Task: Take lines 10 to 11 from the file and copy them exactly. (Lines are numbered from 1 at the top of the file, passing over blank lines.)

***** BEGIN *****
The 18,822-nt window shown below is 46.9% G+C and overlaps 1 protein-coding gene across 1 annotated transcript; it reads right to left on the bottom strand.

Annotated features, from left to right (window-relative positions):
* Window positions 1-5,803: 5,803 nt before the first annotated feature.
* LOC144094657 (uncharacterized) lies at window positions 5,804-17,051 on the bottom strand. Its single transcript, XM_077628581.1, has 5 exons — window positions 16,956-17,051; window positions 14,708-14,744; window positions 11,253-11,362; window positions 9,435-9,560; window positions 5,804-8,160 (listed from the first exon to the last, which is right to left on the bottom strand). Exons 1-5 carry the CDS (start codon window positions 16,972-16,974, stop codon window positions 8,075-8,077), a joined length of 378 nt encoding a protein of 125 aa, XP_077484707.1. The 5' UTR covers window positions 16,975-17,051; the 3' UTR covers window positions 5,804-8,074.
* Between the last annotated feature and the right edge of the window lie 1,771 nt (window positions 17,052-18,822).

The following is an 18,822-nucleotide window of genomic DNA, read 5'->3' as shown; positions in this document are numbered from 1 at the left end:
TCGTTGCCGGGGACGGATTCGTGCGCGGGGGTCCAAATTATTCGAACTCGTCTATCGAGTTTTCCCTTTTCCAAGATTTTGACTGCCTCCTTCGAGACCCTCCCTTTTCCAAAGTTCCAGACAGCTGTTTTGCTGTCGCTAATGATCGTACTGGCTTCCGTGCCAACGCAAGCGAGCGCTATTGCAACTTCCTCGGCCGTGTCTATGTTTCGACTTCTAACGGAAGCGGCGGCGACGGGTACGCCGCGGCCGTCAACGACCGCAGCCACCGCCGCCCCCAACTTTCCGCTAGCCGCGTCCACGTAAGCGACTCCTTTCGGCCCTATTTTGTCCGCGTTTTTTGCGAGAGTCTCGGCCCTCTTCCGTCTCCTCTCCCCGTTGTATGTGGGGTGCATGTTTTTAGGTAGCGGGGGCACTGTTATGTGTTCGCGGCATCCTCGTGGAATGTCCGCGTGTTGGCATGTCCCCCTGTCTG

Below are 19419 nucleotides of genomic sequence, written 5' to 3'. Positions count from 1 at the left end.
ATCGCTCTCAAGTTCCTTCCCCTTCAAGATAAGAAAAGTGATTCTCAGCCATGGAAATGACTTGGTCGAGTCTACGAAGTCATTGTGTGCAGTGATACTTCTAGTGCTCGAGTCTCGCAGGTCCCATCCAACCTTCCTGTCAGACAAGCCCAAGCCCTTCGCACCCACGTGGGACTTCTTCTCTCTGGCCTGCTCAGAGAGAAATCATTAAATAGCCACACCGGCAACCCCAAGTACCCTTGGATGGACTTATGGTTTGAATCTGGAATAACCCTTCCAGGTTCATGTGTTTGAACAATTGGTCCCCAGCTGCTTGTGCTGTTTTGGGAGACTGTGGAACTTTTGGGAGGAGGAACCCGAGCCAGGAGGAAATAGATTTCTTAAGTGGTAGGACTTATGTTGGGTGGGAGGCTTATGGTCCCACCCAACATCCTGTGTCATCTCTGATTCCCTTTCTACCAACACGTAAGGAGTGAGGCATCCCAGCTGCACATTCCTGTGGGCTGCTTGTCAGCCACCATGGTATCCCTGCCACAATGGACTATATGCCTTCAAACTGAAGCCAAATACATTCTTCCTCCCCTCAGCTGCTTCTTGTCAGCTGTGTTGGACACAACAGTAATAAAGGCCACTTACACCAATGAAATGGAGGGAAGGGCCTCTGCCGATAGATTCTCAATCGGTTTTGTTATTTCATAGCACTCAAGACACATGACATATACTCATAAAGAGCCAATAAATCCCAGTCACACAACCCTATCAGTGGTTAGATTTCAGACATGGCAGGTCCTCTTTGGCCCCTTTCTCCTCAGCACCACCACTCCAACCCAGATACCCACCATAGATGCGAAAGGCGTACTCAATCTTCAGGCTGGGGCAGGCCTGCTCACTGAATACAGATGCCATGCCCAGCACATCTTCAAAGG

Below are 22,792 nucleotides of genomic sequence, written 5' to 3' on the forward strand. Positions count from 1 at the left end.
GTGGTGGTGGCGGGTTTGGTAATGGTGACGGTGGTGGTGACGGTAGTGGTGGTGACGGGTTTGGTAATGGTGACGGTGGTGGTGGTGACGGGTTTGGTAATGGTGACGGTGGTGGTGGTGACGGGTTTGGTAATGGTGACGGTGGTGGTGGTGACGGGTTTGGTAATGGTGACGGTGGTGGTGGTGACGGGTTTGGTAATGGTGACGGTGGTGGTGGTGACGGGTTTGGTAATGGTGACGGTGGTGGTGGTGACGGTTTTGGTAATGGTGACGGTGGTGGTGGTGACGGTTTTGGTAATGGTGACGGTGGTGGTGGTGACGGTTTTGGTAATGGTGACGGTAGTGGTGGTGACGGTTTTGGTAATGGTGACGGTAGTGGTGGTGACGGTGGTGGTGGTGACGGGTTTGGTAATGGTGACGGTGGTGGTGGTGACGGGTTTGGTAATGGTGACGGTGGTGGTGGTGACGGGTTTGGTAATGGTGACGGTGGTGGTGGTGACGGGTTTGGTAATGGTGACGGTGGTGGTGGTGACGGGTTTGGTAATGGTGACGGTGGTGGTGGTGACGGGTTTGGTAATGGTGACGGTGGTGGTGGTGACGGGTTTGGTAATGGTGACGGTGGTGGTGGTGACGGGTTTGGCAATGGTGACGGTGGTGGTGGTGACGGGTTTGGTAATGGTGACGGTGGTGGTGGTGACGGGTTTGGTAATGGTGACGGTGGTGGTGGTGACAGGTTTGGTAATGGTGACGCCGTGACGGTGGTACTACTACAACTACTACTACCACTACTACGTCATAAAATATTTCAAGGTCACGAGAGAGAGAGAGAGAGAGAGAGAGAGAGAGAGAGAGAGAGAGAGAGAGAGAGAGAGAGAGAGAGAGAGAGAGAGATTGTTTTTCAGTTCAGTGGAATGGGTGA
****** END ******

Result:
Below are 22,792 nucleotides of genomic sequence, written 5' to 3' on the forward strand. Positions count from 1 at the left end.
GTGGTGGTGGCGGGTTTGGTAATGGTGACGGTGGTGGTGACGGTAGTGGTGGTGACGGGTTTGGTAATGGTGACGGTGGTGGTGGTGACGGGTTTGGTAATGGTGACGGTGGTGGTGGTGACGGGTTTGGTAATGGTGACGGTGGTGGTGGTGACGGGTTTGGTAATGGTGACGGTGGTGGTGGTGACGGGTTTGGTAATGGTGACGGTGGTGGTGGTGACGGGTTTGGTAATGGTGACGGTGGTGGTGGTGACGGTTTTGGTAATGGTGACGGTGGTGGTGGTGACGGTTTTGGTAATGGTGACGGTGGTGGTGGTGACGGTTTTGGTAATGGTGACGGTAGTGGTGGTGACGGTTTTGGTAATGGTGACGGTAGTGGTGGTGACGGTGGTGGTGGTGACGGGTTTGGTAATGGTGACGGTGGTGGTGGTGACGGGTTTGGTAATGGTGACGGTGGTGGTGGTGACGGGTTTGGTAATGGTGACGGTGGTGGTGGTGACGGGTTTGGTAATGGTGACGGTGGTGGTGGTGACGGGTTTGGTAATGGTGACGGTGGTGGTGGTGACGGGTTTGGTAATGGTGACGGTGGTGGTGGTGACGGGTTTGGTAATGGTGACGGTGGTGGTGGTGACGGGTTTGGCAATGGTGACGGTGGTGGTGGTGACGGGTTTGGTAATGGTGACGGTGGTGGTGGTGACGGGTTTGGTAATGGTGACGGTGGTGGTGGTGACAGGTTTGGTAATGGTGACGCCGTGACGGTGGTACTACTACAACTACTACTACCACTACTACGTCATAAAATATTTCAAGGTCACGAGAGAGAGAGAGAGAGAGAGAGAGAGAGAGAGAGAGAGAGAGAGAGAGAGAGAGAGAGAGAGAGAGAGAGAGAGATTGTTTTTCAGTTCAGTGGAATGGGTGA